North Dakota DUI Laws
North Dakota has two categories of driving under the influence laws: (1) misdemeanors and (2) felony. There are two kinds of misdemeanors: Class A and Class B. One or two offenses within a five-year period are classified as Class B misdemeanors. Three offenses within a five-year period, or four offenses within a seven-year period are classified as Class A misdemeanors. A violation may also be Class A if driving under the influence caused serious bodily injury or if the driver was accompanied by a minor. Five or more offenses in a seven-year period is a Class C felony.
A person who is found driving with a level above the legal limit may be subject to criminal and administrative penalties. While the statutes refer generally to motor vehicles, it is not exclusive to just cars. North Dakota has specifically implemented statutes relevant to snowmobiles, and has generally stated that driving under the influence is applicable to other modes of transportation as well. The extent of the penalties will depend on the number of prior offenses a driver has. Criminal penalties may include a fine, evaluation for addiction, or imprisonment. Administrative penalties may include suspension or revocation of driving privileges. Furthermore, an offense may be noted by other agencies and may result in greater insurance premiums. Criminal penalties may be enhanced depending on the circumstances of the current offense. For example: causing bodily injury, extremely high BAC, or driving with a minor. If a driver refuses to submit to testing, that may also result in penalties. Alternative remedies may be available for certain drivers. For example, installing an ignition interlock device to allow use of the vehicle while making sure that the driver is not under the influence.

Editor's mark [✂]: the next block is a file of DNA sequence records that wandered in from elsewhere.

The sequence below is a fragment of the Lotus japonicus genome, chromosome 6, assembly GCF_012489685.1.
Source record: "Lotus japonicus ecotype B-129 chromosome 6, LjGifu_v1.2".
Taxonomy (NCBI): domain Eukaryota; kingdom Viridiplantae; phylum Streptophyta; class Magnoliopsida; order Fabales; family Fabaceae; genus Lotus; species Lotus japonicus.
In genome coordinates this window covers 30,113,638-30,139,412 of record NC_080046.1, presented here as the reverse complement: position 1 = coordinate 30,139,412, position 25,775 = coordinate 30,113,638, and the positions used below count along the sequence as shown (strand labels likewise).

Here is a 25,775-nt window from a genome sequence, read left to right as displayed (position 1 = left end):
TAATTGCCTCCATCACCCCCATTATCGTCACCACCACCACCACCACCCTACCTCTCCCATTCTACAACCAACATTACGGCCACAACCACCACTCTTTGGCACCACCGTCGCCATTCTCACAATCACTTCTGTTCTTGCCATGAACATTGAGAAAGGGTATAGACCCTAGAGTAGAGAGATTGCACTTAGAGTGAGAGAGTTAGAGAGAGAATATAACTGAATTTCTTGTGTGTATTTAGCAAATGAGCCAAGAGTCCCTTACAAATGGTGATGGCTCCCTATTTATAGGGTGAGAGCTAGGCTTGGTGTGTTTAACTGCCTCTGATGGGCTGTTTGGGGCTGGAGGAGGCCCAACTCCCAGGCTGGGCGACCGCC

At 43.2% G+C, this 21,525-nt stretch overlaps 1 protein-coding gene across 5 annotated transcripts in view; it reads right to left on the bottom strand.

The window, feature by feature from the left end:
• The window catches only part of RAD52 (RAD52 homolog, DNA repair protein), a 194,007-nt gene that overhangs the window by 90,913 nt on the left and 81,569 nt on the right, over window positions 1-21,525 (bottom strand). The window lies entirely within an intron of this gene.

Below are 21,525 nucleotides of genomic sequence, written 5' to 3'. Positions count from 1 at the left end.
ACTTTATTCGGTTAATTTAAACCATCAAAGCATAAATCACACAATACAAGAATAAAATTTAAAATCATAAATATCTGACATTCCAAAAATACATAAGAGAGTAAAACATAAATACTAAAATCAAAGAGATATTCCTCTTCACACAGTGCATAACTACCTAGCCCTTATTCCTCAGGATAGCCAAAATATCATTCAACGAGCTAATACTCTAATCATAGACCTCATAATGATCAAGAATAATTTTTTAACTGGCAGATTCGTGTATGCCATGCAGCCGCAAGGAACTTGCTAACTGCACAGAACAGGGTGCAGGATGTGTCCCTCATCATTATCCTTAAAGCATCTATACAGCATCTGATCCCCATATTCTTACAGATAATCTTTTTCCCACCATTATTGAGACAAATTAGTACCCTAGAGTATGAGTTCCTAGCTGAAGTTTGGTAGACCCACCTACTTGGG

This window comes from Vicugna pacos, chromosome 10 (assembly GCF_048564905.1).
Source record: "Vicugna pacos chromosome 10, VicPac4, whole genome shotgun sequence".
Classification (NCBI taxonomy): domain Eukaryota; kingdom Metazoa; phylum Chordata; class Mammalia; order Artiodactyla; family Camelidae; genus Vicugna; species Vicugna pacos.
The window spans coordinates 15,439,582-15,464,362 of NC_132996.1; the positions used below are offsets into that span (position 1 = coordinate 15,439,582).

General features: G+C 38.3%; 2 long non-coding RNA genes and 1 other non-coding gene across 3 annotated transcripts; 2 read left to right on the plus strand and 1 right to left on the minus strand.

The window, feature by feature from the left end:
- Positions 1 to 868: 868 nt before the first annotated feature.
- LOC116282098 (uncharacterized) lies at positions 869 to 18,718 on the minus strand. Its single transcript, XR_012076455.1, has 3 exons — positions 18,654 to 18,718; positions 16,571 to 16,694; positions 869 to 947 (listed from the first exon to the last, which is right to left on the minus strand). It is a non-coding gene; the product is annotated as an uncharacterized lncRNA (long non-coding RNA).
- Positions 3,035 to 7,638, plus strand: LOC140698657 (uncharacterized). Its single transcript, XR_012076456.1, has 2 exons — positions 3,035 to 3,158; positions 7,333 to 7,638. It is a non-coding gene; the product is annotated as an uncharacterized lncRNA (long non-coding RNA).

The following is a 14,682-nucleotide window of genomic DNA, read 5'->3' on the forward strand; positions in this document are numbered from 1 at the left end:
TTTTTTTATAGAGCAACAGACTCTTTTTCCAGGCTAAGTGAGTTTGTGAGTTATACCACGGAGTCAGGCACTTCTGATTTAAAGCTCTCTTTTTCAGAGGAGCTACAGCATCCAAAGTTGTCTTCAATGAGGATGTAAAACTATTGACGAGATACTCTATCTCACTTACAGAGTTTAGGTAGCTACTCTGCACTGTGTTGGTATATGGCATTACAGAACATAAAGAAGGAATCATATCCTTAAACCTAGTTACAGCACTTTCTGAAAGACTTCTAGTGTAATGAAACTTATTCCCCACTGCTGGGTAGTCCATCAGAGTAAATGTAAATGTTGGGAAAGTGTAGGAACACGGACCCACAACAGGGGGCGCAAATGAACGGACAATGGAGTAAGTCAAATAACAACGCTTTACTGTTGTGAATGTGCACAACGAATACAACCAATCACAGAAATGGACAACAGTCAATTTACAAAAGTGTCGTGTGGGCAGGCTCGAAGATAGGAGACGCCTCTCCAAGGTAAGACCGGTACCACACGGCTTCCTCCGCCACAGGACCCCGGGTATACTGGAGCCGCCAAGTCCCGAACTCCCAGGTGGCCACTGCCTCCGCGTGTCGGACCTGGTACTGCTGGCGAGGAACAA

There are different standards that apply to different types of drivers. There is a “no-tolerance” policy for drivers under the age of 21, who are not legally allowed to drink. There are also different standards for commercial drivers, whether or not the offense was committed within the scope of their employment.
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